The Case of the Cased Caddis: Davy Wotton

Dave Phillips with a rare Rim Shoals Trophy rainbow trout 22″ x 16″ caught on a DW Cased Caddis _ Davy Wotton image

Davy Wotton has been bending fingers to keyboard, in between developing new fly patterns and putting his fly fishers onto some great fish. Davy had kindly sent us a couple of articles, I reckon you will really enjoy. Thanks Davy and T-Bird for the images.

There are essentially two larva stages of the caddis life cycle, the only
major difference is species other than that is is how they live in their laval
stage which amounts to the fact they either make a case and reside in it
during their growth or they are free swimmers or net spinners.

In either cases both are vulnerable to trout either by the fact that
trout pick them up from the stream bed or they become vulnerable during the
stages of behavioral drift. That is when the larva by choice choose to use the
natural movement of the stream to move further downstream.

In the case of our tail waters often as not caddis larva are forced to
move as water levels rise and fall or are subject to the force of water flow
that dislodges them from the substrate, either way there are many zones
through the White river system that contains many millions of caddis larva of
the different species known to habit our waters.

wp-1468414586593.jpg

 

Depending on the caddis species and the available matter which would
include aquatic vegetation, gravel, sand all of which are if you like house
building materials. Some species are in fact very particular in so far as what
they choose to use to form the case which is also a means to identify specific
species.

Bear in mind also that after the egg of the larva is deposited by the
adult caddis there is growth, in some cases caddis larva will produce a case
as long as 2 ins, often known as stick caddis, in this case generally formed
from small sticks.

 

There are many fly patterns tyed to represent either the free swimmers or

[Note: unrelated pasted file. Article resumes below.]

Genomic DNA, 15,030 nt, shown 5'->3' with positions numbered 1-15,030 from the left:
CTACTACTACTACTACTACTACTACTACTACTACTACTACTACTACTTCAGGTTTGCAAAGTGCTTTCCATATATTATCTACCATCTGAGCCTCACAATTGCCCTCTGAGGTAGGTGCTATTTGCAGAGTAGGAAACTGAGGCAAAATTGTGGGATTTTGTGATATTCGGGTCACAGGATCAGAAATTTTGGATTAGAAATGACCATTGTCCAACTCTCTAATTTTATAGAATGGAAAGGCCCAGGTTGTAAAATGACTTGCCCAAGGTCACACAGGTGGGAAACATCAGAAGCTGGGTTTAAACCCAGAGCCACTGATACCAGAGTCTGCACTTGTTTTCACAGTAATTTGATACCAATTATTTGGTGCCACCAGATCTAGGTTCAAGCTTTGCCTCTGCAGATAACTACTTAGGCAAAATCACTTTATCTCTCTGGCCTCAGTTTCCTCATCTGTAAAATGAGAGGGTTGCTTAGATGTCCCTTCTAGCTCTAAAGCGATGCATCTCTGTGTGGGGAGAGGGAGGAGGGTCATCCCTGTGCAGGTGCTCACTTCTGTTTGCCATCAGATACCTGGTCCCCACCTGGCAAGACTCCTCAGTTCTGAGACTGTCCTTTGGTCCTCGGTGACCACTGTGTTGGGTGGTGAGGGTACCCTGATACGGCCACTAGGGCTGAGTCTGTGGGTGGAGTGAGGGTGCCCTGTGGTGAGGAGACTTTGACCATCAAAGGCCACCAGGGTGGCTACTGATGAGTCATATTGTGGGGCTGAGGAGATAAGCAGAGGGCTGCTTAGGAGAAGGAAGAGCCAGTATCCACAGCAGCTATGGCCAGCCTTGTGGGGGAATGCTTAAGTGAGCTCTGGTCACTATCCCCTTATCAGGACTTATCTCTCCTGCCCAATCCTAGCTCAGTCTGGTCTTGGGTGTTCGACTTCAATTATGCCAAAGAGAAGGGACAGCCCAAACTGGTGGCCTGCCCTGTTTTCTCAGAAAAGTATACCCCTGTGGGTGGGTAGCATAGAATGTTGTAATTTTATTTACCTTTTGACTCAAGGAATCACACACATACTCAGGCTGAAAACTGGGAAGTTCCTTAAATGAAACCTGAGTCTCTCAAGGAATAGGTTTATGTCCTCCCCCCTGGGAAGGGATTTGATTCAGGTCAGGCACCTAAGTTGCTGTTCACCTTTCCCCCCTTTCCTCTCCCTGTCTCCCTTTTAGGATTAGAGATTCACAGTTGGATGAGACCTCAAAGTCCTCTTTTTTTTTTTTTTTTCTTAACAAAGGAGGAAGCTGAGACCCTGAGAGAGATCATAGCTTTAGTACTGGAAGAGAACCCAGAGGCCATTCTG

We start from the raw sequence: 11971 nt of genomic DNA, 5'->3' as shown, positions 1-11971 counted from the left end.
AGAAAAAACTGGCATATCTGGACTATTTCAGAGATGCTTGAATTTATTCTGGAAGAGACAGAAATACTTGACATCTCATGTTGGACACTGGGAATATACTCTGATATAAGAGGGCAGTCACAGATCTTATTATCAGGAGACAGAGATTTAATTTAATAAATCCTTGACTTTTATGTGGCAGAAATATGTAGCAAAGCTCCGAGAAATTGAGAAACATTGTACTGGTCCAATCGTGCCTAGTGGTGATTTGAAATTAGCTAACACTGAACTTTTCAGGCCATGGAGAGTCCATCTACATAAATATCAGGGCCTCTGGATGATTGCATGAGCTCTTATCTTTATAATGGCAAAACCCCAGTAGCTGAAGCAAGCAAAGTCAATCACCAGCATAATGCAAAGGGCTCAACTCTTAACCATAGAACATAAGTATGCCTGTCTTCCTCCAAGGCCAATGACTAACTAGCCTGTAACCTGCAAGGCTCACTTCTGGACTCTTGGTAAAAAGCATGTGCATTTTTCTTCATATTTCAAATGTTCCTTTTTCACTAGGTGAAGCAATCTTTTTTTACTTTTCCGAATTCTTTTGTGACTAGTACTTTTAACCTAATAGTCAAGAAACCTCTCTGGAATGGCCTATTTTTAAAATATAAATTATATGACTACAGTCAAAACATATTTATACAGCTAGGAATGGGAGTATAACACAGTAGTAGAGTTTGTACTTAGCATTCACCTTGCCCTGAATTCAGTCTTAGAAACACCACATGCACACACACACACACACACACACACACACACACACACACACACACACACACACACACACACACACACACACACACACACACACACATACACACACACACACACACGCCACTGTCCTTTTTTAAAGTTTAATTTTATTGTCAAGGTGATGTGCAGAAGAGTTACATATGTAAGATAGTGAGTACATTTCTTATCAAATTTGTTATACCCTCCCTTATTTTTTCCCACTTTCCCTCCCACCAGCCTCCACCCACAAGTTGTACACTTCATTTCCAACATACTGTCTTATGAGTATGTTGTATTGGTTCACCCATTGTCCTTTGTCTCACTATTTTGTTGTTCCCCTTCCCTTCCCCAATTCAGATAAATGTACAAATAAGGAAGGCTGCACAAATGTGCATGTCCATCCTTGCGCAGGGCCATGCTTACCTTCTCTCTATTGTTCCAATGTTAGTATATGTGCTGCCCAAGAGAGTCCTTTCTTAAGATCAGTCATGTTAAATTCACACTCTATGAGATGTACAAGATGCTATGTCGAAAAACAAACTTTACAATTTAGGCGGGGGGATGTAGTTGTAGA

cases caddis, that said in general terms it is not necessary to go to great
lengths to tie elaborate fly patterns, all that is generally needed is a good
representation of the caddis case.

Often as not due to the fact that you need to fish the fly close to the
river bed losses can be high.

In our case for the White river caddis larva particularly at this time of
the year are a good bet for sure, more to the point both Bows and large Browns
love em. Do not let the high water deter you from fishing caddis larva, sure
the water levels may change but the larva are still there..

Past two days at Rim have produced for my fisherman some 1st class
fishing. Many of the materials you need for these flies are low cost such as
peacock herl, hares ear dubbing in different colors of tan and olive. 

You may add a bead head or another preferred alternative is to lead the
hook shank, which is one of my preferences or you can use the free bead method
which gives you the choice of both bead color and weight.

 

My rigs are set up by 4 methods and generally include a dropper,normally
a white tail midge.

If there is one big mistake anglers make it is fishing weight either too
close to the fly or too much weight or both, it is largely a issue related to
your overall leader length and the drift time to allow for the flies to sink
to the productive zone. 

1st Rig is simply build by tying a stop knot 1ft below this a detached
dropper 1ft below that is the position for the tail fly, normally the caddis
larva is tied to the dropper, weight is added above the stop knot.

2nd Rig  is built by tying a dropper, 1ft to 15 ins below a stop
knot 1ft to 15 ins below the tail fly is tied. Weight is added above the stop
knot.

3rd Rig   is built by  tying a dropper, 1ft to 15 ins
below that a bead of choice is put on the leader then the caddis larva is tied
for the tail fly.

4th Rig   is built by tying a dropper, 1ft to 15ins below that
a second dropper, below that 1ft to 15ins you tie a stop knot, your weight is
added above this stop knot.

Why do l choose to use different rigs, the answer is very simple, they
all cause the flies to drift in a different manner to the stream bed, one of
which will be the lost productive, the other main reason is due to the nature
of the substrate l am fishing over, is it clean gravel, rocky bottom. Further
the above rigs are also related to all other means of fishing a two fly nymph
rig.

 

NOTE: We can take custom orders for the cased caddis (minimum of 6 flies in each size and color) . We also have good stocks of TMC competition jig hooks in stock and beads.